Lovina, Bali: Black sand beaches, Dolphins and Scuba Diving

Early morning with dolphins at Lovina

Lovina, in the north of Bali, is famous for its black sand beaches and early morning boat rides among large schools of dolphins. Wanting to try something different from our other destinations, I booked us 4 nights at the Starlight Hotel, a cluster of small cottages on the beach owned by a Dutchman. We enjoyed our stay, but found the location to be lacking in much to do outside dolphins and diving. Our hotel restaurant (open-air like every single restaurant we found in Bali) was hotter than most and sadly lacking in ocean breeze or ceiling fans although the food was good, service very friendly (and their frozen “welcome drink” the best we had on the island).

Beautiful view from and of Starlight Hotel restaurant

Our cottage also sported an inadequate a/c, even after a repair attempt so we moved to one adjacent to the lobby area; not as secluded, but cooler. The cottages were identical inside; pretty if simple with mosquito netting draped over the bed and a high Balinese-style ceiling. We had a small flat-screen tv I only glanced at, a coffee/tea pot set up, a small fridge and a nice little porch.

Starlight Hotel cottage

The grounds are lovely and well-maintained with the many fruit and flowering trees labeled, a nice touch. The property, like most we saw in the area, is long and narrow with beach front on the narrow end, obviously a precious commodity. The beach was quaint with the black sand and dolphin boats looking like oversized water bugs with their thin pontoons, but it is narrow and not groomed so sea refuse makes it not overly appealing for spending any time there. The Starlight Hotel does offer a nice pool, though and we made good use of that.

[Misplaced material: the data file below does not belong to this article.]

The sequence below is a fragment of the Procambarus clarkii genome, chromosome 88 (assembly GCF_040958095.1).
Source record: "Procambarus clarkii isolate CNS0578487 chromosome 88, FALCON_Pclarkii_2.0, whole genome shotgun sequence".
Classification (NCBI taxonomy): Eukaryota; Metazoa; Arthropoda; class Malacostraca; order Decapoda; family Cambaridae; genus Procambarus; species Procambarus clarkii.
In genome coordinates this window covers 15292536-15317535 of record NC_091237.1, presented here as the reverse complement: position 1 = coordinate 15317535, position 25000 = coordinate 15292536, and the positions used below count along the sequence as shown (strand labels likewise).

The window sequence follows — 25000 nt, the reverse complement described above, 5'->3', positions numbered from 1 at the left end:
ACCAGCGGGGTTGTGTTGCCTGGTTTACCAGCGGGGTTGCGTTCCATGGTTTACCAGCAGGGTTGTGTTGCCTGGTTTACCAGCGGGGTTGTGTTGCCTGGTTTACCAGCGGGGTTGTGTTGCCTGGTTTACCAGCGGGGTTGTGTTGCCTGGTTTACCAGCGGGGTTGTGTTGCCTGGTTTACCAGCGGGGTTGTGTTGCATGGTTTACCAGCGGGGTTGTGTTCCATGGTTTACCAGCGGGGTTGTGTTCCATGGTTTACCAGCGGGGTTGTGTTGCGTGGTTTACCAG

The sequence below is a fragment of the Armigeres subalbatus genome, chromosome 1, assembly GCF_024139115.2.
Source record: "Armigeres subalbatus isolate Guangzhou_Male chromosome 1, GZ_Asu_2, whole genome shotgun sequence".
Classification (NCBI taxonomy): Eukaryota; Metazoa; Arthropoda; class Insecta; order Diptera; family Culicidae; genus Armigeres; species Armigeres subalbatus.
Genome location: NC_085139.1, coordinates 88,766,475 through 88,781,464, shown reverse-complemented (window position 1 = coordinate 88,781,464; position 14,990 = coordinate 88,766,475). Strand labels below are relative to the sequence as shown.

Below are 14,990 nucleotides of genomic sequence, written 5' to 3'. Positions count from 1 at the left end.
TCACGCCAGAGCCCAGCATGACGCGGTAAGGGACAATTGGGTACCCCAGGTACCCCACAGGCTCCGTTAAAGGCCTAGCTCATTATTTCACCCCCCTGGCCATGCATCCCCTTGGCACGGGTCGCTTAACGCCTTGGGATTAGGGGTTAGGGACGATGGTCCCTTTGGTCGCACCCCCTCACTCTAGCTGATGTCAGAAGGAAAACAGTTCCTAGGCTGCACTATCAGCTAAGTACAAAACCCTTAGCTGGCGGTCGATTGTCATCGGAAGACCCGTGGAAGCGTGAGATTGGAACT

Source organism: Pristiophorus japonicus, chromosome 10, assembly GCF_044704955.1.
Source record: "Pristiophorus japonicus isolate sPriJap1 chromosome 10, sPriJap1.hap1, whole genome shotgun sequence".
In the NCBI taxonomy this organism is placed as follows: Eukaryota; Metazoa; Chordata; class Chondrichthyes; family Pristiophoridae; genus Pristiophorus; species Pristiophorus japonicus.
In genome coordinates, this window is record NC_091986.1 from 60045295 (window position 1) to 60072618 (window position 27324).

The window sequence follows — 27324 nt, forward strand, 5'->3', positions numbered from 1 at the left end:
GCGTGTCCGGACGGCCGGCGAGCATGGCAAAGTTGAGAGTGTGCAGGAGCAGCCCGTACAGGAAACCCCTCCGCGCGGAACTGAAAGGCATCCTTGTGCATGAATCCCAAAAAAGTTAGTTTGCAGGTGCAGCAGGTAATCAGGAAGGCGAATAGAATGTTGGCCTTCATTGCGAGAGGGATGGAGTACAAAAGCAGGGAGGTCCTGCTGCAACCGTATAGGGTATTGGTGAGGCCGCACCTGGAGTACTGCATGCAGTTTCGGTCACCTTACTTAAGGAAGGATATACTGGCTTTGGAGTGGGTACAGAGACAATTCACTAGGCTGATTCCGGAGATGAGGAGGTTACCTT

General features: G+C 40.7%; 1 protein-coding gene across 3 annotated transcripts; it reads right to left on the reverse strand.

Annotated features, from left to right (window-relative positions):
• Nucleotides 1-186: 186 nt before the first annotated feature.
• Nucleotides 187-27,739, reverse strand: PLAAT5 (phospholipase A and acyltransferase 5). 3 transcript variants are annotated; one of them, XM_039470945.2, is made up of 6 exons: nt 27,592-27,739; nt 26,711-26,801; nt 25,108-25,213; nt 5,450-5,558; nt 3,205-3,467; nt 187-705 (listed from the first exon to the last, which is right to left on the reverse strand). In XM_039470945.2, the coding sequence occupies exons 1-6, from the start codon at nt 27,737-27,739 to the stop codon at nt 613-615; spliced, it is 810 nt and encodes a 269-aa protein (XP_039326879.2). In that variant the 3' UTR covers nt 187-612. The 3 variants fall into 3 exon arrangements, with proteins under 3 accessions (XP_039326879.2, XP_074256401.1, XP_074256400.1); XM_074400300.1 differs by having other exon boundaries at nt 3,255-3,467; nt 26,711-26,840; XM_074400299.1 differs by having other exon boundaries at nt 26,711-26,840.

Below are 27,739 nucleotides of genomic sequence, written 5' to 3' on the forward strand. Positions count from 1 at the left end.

The ungroomed beach didn’t inspire us to linger there
Starlight Hotel grounds with Bali “cannonball tree” in foreground and pool in the distance

Quite a few dolphin boats anchor along the narrow stretch of beach in front of the Starlight so it was easy to book a 6am trip for our first morning. The hotel offers to book these trips for 100,000 and our boat “captain” made us the same offer, but quickly came down to 75,000 rp each. The ride out to the dolphin-spotting area is short, and visible from shore. In no time, we counted right at 100 small, motorized pontoon boats milling around and darting after the numerous dolphins. It’s certainly not a tranquil moment with wildlife, but the whole event was fun in its own way. (While I sort of assumed the dolphins were always there, we met a Hungarian couple a few days later in Munduk who made the pre-dawn trip down to Lovina to see the dolphins and saw none.)